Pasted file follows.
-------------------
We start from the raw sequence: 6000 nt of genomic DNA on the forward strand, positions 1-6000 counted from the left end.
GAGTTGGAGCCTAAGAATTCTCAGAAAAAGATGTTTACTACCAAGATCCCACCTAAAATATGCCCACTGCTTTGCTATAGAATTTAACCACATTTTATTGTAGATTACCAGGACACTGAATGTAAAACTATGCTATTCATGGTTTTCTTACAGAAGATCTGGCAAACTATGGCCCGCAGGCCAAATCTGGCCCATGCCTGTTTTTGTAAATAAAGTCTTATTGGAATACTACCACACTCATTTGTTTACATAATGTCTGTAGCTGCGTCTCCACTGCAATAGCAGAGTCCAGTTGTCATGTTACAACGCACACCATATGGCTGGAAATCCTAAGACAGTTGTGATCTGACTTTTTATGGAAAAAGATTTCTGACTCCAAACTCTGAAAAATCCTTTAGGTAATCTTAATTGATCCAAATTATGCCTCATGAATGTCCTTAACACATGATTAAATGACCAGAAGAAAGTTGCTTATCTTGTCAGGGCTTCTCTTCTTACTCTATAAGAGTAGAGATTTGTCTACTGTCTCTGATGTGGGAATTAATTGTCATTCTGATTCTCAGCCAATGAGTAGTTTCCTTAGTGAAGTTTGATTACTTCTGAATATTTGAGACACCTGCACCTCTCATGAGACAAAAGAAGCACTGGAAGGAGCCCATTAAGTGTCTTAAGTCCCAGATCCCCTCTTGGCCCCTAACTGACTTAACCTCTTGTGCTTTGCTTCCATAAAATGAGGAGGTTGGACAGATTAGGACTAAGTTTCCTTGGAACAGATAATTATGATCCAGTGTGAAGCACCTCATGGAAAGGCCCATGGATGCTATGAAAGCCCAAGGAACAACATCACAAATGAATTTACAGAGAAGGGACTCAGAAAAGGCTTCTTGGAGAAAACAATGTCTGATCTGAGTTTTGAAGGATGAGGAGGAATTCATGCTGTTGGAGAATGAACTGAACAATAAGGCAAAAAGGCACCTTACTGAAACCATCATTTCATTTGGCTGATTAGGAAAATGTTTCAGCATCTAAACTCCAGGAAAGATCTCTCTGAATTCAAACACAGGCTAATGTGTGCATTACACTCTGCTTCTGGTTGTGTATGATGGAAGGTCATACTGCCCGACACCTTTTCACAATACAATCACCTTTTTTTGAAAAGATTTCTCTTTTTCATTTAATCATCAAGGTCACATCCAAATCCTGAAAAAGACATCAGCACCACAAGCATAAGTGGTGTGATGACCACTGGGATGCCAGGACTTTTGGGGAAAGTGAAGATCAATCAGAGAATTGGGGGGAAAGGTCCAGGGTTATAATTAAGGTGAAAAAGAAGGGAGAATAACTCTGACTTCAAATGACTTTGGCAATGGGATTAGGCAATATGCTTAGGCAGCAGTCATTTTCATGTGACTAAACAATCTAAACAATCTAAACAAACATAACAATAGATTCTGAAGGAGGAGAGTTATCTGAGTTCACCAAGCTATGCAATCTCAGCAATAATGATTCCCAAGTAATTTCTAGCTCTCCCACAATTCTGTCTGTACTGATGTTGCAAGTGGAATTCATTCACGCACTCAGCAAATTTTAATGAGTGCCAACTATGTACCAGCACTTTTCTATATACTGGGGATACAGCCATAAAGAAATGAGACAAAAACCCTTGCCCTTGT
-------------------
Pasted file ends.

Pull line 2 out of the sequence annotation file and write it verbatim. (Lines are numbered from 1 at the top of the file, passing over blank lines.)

GAGTTGGAGCCTAAGAATTCTCAGAAAAAGATGTTTACTACCAAGATCCCACCTAAAATATGCCCACTGCTTTGCTATAGAATTTAACCACATTTTATTGTAGATTACCAGGACACTGAATGTAAAACTATGCTATTCATGGTTTTCTTACAGAAGATCTGGCAAACTATGGCCCGCAGGCCAAATCTGGCCCATGCCTGTTTTTGTAAATAAAGTCTTATTGGAATACTACCACACTCATTTGTTTACATAATGTCTGTAGCTGCGTCTCCACTGCAATAGCAGAGTCCAGTTGTCATGTTACAACGCACACCATATGGCTGGAAATCCTAAGACAGTTGTGATCTGACTTTTTATGGAAAAAGATTTCTGACTCCAAACTCTGAAAAATCCTTTAGGTAATCTTAATTGATCCAAATTATGCCTCATGAATGTCCTTAACACATGATTAAATGACCAGAAGAAAGTTGCTTATCTTGTCAGGGCTTCTCTTCTTACTCTATAAGAGTAGAGATTTGTCTACTGTCTCTGATGTGGGAATTAATTGTCATTCTGATTCTCAGCCAATGAGTAGTTTCCTTAGTGAAGTTTGATTACTTCTGAATATTTGAGACACCTGCACCTCTCATGAGACAAAAGAAGCACTGGAAGGAGCCCATTAAGTGTCTTAAGTCCCAGATCCCCTCTTGGCCCCTAACTGACTTAACCTCTTGTGCTTTGCTTCCATAAAATGAGGAGGTTGGACAGATTAGGACTAAGTTTCCTTGGAACAGATAATTATGATCCAGTGTGAAGCACCTCATGGAAAGGCCCATGGATGCTATGAAAGCCCAAGGAACAACATCACAAATGAATTTACAGAGAAGGGACTCAGAAAAGGCTTCTTGGAGAAAACAATGTCTGATCTGAGTTTTGAAGGATGAGGAGGAATTCATGCTGTTGGAGAATGAACTGAACAATAAGGCAAAAAGGCACCTTACTGAAACCATCATTTCATTTGGCTGATTAGGAAAATGTTTCAGCATCTAAACTCCAGGAAAGATCTCTCTGAATTCAAACACAGGCTAATGTGTGCATTACACTCTGCTTCTGGTTGTGTATGATGGAAGGTCATACTGCCCGACACCTTTTCACAATACAATCACCTTTTTTTGAAAAGATTTCTCTTTTTCATTTAATCATCAAGGTCACATCCAAATCCTGAAAAAGACATCAGCACCACAAGCATAAGTGGTGTGATGACCACTGGGATGCCAGGACTTTTGGGGAAAGTGAAGATCAATCAGAGAATTGGGGGGAAAGGTCCAGGGTTATAATTAAGGTGAAAAAGAAGGGAGAATAACTCTGACTTCAAATGACTTTGGCAATGGGATTAGGCAATATGCTTAGGCAGCAGTCATTTTCATGTGACTAAACAATCTAAACAATCTAAACAAACATAACAATAGATTCTGAAGGAGGAGAGTTATCTGAGTTCACCAAGCTATGCAATCTCAGCAATAATGATTCCCAAGTAATTTCTAGCTCTCCCACAATTCTGTCTGTACTGATGTTGCAAGTGGAATTCATTCACGCACTCAGCAAATTTTAATGAGTGCCAACTATGTACCAGCACTTTTCTATATACTGGGGATACAGCCATAAAGAAATGAGACAAAAACCCTTGCCCTTGT